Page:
Section 1332 of the ACA allows states to be innovative in their approach to health care reform by obtaining 1332 waivers from the federal government. States can propose unique, state-specific solutions – which can include fairly substantial changes in terms of how the ACA is implemented in the state – as long as consumer protections are maintained, people don’t lose coverage, and the federal government doesn’t have to spend any more than they would have without the state’s innovation.
In order to be approved, a state’s 1332 waiver proposal must ensure that :
- Residents will have access to coverage that is at least as comprehensive as it would be without the waiver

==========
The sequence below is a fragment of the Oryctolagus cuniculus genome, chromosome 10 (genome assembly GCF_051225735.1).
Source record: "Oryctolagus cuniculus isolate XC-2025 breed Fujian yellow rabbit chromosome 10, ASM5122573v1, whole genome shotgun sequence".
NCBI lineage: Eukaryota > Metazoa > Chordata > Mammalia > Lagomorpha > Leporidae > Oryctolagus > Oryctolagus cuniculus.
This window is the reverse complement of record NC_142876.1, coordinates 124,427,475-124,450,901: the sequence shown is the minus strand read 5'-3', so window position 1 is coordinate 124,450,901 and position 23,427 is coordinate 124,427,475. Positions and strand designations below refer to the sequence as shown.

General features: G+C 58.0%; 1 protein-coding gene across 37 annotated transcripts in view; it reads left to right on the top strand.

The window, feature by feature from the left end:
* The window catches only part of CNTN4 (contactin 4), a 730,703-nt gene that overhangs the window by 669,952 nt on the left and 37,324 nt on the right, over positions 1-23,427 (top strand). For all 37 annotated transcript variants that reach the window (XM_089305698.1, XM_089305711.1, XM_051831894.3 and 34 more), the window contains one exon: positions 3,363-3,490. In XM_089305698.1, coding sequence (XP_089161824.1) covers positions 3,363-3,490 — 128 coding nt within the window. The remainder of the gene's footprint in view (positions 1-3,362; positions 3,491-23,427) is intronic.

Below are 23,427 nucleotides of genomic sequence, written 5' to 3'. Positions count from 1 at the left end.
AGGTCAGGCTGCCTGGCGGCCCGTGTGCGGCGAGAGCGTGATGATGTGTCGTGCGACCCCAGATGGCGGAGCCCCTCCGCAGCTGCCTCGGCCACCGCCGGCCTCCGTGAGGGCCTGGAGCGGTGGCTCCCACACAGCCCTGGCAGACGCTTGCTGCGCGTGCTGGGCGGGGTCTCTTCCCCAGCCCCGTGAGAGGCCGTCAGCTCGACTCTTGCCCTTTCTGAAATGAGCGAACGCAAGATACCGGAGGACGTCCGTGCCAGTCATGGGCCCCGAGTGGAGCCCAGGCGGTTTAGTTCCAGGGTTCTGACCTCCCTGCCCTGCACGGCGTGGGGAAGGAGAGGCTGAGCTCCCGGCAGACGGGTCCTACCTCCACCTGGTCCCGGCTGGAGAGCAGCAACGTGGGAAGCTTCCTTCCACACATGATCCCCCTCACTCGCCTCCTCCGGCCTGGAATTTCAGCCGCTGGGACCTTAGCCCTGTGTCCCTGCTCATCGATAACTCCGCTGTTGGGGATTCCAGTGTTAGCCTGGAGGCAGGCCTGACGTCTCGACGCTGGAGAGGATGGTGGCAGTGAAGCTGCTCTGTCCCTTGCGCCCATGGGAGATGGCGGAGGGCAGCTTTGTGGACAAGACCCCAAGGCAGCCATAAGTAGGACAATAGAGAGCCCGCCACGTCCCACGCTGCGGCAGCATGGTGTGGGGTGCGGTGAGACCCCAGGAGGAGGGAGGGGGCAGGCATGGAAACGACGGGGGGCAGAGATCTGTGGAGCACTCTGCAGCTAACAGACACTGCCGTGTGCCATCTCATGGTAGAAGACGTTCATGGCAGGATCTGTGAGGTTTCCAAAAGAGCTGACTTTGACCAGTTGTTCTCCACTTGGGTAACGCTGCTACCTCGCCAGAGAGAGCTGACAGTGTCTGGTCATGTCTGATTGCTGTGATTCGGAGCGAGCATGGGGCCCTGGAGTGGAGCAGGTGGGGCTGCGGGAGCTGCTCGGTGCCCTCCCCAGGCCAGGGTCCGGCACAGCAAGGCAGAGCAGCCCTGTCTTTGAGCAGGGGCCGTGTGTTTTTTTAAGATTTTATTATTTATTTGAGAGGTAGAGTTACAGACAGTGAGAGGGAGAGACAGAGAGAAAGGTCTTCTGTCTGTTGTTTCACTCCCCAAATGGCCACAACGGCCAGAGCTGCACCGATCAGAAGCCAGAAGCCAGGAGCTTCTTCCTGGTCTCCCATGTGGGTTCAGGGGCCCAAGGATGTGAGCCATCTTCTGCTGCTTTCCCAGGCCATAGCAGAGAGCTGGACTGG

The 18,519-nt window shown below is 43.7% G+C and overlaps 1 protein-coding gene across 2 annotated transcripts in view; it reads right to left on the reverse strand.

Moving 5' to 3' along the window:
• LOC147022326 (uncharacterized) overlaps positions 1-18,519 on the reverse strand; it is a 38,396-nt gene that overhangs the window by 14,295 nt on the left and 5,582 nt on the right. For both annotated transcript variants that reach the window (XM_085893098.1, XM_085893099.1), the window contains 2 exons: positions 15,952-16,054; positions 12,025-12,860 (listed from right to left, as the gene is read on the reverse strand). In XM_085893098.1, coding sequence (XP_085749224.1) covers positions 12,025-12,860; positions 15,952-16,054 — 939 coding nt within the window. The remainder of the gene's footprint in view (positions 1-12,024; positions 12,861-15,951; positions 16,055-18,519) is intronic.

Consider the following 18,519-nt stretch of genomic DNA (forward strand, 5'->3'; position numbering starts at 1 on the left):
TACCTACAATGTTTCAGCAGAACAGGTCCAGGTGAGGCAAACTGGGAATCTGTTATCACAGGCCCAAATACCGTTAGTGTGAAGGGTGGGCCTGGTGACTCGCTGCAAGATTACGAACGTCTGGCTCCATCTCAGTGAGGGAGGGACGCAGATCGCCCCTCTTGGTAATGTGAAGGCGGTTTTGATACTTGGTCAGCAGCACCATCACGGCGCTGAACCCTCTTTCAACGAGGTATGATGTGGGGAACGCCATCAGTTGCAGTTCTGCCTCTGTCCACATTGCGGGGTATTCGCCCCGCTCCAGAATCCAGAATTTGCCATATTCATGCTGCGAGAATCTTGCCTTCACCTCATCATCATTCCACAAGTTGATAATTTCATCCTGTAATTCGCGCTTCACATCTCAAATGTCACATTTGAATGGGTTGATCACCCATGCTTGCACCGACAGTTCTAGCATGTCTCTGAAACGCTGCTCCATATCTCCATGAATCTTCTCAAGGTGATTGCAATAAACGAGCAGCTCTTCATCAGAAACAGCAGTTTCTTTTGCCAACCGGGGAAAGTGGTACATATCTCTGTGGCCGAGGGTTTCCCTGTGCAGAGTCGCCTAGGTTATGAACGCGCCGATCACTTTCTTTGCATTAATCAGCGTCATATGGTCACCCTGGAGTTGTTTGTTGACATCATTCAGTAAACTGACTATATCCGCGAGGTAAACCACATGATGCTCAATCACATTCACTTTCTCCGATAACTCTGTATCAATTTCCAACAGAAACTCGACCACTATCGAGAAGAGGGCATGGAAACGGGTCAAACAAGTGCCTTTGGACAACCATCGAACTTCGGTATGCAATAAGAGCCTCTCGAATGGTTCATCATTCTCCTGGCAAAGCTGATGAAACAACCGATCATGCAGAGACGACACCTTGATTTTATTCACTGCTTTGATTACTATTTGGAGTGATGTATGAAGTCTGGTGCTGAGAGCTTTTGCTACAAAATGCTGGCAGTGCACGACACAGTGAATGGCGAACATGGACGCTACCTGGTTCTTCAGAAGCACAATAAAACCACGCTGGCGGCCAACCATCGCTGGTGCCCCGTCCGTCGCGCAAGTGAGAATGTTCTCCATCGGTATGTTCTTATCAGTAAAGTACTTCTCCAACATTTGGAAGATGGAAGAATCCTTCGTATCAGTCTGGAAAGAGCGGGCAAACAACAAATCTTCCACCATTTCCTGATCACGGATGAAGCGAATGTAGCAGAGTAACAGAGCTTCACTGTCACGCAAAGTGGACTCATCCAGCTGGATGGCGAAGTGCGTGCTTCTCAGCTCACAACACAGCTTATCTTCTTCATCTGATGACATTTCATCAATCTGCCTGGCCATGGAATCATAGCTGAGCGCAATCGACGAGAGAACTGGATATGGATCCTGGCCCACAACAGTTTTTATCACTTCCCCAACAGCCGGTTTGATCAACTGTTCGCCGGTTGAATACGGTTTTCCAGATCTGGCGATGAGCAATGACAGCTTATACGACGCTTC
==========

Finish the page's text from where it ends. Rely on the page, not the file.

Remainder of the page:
- Premiums and cost-sharing have to be at least as affordable as they would be without the waiver
- At least as many people have to be covered under the state’s new approach as would be covered without the waiver
- The state’s approach cannot result in increased federal spending
To apply for a 1332 waiver, a state has to submit their proposal to CMS, with detailed explanations of what ACA provisions they wish to waive, how the state-specific program will be implemented, the proposed budget, and how the program will meet the four basic guidelines described above.
CMS has a web page where you can see details about the states that have submitted 1332 waivers, and the status of those proposals. As of November 2017, waivers have been approved for Alaska, Hawaii, Minnesota, and Oregon. Several other states have submitted waivers — some have since withdrawn them, while others are still pending CMS approval.